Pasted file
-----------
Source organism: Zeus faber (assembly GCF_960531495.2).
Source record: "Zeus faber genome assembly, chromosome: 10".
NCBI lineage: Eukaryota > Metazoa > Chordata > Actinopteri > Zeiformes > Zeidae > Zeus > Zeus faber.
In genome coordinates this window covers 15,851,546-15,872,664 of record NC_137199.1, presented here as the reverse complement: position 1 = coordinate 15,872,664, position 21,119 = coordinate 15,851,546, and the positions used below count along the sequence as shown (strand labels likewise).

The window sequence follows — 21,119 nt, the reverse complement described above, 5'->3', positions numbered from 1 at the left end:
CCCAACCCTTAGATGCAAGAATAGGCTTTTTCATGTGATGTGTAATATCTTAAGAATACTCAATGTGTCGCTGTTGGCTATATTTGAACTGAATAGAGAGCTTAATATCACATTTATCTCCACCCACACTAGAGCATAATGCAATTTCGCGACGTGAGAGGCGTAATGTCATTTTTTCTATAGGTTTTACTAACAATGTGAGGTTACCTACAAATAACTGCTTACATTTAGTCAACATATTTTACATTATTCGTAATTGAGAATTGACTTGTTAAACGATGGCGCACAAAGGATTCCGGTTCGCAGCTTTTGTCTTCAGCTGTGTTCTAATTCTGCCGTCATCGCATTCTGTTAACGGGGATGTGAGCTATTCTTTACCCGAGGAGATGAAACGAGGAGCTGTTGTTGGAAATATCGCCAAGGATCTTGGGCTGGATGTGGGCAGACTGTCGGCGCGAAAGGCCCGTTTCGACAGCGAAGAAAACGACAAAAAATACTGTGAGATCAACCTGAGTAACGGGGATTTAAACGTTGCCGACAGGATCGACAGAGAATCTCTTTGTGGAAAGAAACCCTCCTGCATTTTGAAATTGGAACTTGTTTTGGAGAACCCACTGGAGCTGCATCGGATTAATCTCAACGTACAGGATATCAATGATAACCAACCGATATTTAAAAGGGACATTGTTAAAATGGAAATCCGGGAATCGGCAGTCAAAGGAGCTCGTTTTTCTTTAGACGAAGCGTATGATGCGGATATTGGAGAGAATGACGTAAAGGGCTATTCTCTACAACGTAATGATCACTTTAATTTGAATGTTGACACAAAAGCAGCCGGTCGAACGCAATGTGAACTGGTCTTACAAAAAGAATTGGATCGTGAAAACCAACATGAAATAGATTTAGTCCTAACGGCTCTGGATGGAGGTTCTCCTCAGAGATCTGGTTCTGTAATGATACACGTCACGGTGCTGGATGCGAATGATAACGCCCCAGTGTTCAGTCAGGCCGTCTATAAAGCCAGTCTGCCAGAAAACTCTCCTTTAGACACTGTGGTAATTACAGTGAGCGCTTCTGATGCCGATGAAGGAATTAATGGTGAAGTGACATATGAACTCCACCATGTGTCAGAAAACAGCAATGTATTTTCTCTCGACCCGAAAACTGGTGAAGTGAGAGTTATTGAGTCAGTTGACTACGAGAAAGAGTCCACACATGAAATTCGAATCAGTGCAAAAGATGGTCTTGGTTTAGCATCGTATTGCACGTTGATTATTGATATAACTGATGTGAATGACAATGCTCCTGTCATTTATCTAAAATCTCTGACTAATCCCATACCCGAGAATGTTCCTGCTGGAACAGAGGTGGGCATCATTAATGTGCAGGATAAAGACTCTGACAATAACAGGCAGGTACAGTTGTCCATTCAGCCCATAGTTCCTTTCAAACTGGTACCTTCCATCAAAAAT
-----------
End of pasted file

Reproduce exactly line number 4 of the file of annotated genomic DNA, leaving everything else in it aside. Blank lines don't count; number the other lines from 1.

In genome coordinates this window covers 15,851,546-15,872,664 of record NC_137199.1, presented here as the reverse complement: position 1 = coordinate 15,872,664, position 21,119 = coordinate 15,851,546, and the positions used below count along the sequence as shown (strand labels likewise).